Frequency Tissue
915 MHzε
σ   s \ m
Pd (mm)
2.45 GHzε
σ   s \ m
Pd (mm)
5.8 GHzε
σ   s \ m
Pd (mm)
Table 2. Comparison between two methods at different frequencies.
Table 2. Comparison between two methods at different frequencies.
Depth (mm)369111417
915 MHz
2.45 GHz
5.8 GHz
Table 3. Comparative study between calculation and simulation results on different communication scenarios at frequency of 2.45 GHz.
Table 3. Comparative study between calculation and simulation results on different communication scenarios at frequency of 2.45 GHz.
Physics QuantityCalculation ResultSimulation ResultReference
OB2IBE (V/m)0.61440.5033Our work
0.597460.59853Reference [12]
H (A/m)3.3 × 10−33.8× 10−3Our work
4 × 10−34.02 × 10−3Reference [12]
PL (dB)47.6346.29Our work
IB2OBE (V/m)0.24950.2105Our work
H (A/m)4.1 × 10−34.6 × 10−3Our work
PL (dB)33.0133.15Our work
Table 4. Propagation scenarios.
Table 4. Propagation scenarios.
Communication Scenario (dB)2.45 GHz6 GHz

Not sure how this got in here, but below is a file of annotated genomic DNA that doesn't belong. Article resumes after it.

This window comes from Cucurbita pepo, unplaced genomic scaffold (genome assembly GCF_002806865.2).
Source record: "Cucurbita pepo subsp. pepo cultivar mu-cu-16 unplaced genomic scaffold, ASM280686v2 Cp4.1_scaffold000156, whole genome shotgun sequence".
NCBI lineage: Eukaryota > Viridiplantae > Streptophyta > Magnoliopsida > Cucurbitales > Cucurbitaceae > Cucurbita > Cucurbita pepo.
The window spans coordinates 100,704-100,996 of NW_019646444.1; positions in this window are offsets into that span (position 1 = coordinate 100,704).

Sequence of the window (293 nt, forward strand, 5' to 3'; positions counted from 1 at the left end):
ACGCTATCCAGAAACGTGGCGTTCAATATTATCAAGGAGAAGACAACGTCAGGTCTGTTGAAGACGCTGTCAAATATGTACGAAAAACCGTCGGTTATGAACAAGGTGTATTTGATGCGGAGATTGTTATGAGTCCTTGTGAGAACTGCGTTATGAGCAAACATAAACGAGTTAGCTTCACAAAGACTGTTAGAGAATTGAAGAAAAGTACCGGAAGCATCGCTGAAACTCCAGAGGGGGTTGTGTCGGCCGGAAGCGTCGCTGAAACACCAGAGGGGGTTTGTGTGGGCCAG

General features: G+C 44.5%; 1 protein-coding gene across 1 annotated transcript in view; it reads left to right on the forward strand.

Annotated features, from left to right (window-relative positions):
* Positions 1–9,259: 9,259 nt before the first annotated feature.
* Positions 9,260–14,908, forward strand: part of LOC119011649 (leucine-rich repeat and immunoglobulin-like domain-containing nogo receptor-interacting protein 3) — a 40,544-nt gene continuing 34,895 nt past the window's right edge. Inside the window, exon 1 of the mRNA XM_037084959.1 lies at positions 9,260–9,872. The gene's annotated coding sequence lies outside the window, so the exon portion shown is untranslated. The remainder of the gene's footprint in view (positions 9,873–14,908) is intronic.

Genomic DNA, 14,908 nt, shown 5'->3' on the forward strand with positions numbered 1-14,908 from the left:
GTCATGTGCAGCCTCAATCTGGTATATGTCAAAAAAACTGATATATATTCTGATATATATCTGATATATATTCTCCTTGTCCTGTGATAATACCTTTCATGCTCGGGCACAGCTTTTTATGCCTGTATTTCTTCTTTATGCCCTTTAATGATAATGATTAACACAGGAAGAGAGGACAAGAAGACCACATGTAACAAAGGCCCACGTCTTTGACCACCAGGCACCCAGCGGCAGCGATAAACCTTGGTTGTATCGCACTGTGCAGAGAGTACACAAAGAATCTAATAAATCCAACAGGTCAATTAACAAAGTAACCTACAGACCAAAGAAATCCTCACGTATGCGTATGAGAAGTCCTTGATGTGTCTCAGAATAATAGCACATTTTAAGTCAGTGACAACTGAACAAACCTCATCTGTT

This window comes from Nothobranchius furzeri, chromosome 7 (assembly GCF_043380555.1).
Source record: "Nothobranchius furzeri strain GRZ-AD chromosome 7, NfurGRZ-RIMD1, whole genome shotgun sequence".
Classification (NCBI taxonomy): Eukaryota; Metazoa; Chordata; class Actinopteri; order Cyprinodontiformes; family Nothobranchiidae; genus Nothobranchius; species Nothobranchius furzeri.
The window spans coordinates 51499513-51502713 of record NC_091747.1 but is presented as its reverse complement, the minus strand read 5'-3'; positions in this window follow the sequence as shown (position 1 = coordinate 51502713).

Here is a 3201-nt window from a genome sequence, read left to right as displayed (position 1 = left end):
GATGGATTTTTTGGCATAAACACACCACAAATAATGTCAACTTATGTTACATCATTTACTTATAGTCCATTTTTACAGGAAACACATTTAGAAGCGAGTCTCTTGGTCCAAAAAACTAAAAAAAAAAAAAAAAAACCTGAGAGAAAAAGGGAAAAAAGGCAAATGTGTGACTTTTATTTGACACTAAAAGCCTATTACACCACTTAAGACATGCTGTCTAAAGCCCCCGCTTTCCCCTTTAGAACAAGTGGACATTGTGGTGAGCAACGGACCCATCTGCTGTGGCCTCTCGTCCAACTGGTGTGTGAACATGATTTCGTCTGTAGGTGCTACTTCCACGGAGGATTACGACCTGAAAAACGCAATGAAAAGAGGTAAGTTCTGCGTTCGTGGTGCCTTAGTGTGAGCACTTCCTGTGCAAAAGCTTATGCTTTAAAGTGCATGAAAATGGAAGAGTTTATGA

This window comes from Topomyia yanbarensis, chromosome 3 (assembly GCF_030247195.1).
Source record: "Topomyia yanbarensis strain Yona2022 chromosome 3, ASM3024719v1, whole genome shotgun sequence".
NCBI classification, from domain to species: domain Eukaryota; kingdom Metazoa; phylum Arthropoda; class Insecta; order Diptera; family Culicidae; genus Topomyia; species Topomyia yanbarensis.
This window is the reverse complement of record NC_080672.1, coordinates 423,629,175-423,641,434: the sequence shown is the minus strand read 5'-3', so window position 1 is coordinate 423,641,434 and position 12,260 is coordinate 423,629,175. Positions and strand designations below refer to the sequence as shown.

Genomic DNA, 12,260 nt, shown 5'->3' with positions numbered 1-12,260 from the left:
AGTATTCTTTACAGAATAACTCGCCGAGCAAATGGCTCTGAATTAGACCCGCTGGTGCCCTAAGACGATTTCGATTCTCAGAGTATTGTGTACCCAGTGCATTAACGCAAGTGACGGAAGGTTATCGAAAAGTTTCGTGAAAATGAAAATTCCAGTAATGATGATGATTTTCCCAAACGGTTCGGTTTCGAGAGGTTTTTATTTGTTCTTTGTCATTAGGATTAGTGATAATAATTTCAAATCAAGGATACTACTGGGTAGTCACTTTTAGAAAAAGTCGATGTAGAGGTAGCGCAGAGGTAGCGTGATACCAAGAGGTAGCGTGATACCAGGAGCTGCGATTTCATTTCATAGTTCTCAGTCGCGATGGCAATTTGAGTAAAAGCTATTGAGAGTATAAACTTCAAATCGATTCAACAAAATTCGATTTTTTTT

OB2IB in a different muscle
position 5 mm; 20 mm
35.29; 41.3545.75; 63.87
IB2OB on the interface of the skin47.6776.24
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Krimi, I.; Ben Mbarek, S.; Amara, S.; Choubani, F.; Massoud, Y. Mathematical Channel Modeling of Electromagnetic Waves in Biological Tissues for Wireless Body Communication. Electronics 2023, 12, 1282.

AMA Style

Krimi I, Ben Mbarek S, Amara S, Choubani F, Massoud Y. Mathematical Channel Modeling of Electromagnetic Waves in Biological Tissues for Wireless Body Communication. Electronics. 2023; 12(6):1282.

Chicago/Turabian Style

Krimi, Intissar, Sofiane Ben Mbarek, Selma Amara, Fethi Choubani, and Yehia Massoud. 2023. "Mathematical Channel Modeling of Electromagnetic Waves in Biological Tissues for Wireless Body Communication" Electronics 12, no. 6: 1282.